One day, Jane fell out of bed and broke her tooth. Poor Jane. She wasn’t too upset though, she could still chew her food quite well with all her other teeth. But just to make sure, her dad called the tooth fairy and said: ‘Tooth fairy, could you come over tonight and grant Jane a wish, so Jane won’t be sad about her lost tooth?’ So, the tooth fairy asked what Jane wished for the most and he told her: she wished she were BIG.

The next day, when the children woke up, they were a little surprised. Everything was so BIG! The chairs were big, their beds were really big and even their slippers were so big that they looked like boats instead of slippers.

Peter (who was smaller but very smart) said to his sisters: ‘Don’t worry. This means that we are still asleep, and we are just dreaming. Let’s wait until we really wake up.’ So they all laid down, closed their eyes again and waited until they REALLY would wake up. Eva, who became a bit impatient, peeked through her half closed eyes. But nothing had changed. So she said: ‘I don’t think we are dreaming, guys. We better find out what’s happened.’

Eva managed to climb out of her enormous bed. And right there, on the enormous floor was an enormous piece of paper with enormous letters on it: ‘Yoor weesh as bin granted. And it was signed: ‘Sinceramente, la hada’ (which means ‘fairy’ in Spanish).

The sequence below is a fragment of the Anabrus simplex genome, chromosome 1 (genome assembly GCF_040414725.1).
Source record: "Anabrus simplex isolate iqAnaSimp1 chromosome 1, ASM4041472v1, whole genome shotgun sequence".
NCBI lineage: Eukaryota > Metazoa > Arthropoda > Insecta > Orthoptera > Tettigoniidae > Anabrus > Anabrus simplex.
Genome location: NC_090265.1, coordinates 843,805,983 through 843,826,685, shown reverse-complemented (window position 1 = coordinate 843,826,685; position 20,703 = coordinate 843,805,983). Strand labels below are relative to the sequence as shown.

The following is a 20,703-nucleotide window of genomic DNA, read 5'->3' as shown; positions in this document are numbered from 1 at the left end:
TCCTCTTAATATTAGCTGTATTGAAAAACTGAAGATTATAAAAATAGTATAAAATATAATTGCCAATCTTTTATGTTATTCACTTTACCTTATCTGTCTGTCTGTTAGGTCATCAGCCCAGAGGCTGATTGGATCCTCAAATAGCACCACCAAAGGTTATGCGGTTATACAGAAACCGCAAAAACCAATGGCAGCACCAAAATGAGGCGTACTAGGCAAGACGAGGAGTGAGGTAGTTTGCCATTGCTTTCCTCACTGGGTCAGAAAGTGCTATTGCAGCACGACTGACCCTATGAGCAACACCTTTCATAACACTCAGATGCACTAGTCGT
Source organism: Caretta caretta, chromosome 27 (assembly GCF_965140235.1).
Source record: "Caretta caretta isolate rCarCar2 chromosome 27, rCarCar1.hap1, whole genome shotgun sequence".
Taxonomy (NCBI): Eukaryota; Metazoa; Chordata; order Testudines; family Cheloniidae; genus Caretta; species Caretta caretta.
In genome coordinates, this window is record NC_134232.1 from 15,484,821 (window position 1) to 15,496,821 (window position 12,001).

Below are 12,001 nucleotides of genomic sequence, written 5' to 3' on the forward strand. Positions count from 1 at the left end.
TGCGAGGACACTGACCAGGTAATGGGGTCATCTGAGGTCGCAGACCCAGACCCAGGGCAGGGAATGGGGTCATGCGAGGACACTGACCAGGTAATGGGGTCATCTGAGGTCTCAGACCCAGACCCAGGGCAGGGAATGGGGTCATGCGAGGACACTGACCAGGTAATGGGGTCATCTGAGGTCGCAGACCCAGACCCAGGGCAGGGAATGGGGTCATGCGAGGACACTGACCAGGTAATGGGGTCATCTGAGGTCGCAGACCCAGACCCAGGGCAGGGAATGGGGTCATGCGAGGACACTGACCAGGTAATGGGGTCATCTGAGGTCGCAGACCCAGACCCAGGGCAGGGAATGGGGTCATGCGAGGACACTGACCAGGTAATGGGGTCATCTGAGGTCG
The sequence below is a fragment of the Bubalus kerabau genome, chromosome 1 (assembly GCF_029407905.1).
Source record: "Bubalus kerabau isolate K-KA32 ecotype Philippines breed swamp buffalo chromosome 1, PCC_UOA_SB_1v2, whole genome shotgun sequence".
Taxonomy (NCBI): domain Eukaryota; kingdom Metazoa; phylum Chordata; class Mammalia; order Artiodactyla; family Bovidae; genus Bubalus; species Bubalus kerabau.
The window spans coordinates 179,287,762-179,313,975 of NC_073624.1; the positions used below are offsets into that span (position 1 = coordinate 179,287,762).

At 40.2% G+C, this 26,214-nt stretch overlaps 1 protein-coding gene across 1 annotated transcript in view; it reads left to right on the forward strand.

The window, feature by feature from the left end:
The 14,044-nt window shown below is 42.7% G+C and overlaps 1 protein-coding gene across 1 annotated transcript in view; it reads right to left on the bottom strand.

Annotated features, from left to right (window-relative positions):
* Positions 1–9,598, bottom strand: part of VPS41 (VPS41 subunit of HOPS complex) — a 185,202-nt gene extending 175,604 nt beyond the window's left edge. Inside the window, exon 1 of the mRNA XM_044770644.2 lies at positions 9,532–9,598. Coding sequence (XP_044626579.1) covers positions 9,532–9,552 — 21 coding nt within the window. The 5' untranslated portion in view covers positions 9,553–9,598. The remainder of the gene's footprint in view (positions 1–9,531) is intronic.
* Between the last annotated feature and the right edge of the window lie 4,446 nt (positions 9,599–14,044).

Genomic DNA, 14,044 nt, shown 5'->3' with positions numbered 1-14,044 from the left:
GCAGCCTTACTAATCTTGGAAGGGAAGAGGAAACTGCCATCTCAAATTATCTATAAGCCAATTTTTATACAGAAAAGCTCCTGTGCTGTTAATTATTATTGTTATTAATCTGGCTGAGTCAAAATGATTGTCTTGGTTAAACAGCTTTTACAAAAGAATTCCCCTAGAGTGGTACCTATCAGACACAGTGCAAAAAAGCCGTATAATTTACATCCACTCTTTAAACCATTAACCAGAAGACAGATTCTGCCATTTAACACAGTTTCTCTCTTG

Oh, no! The tooth fairy, who had just arrived on a boat, only spoke Spanish! She had feverishly looked up all the words in the Webster English/Spanish dictionary, and had misunderstood.

Instead of making Jane, Eva and Peter BIG, she had made everything else big! Jane said: ‘We will write on the note, ask her to make things ‘smaller’ (they knew the word from their Spanish class in school).

Luckily there was a bucket of fresh paint on the enormous floor. Peter, Jane and Eva dipped their little feet in the enormous paint bucket and started to walk the letters like this: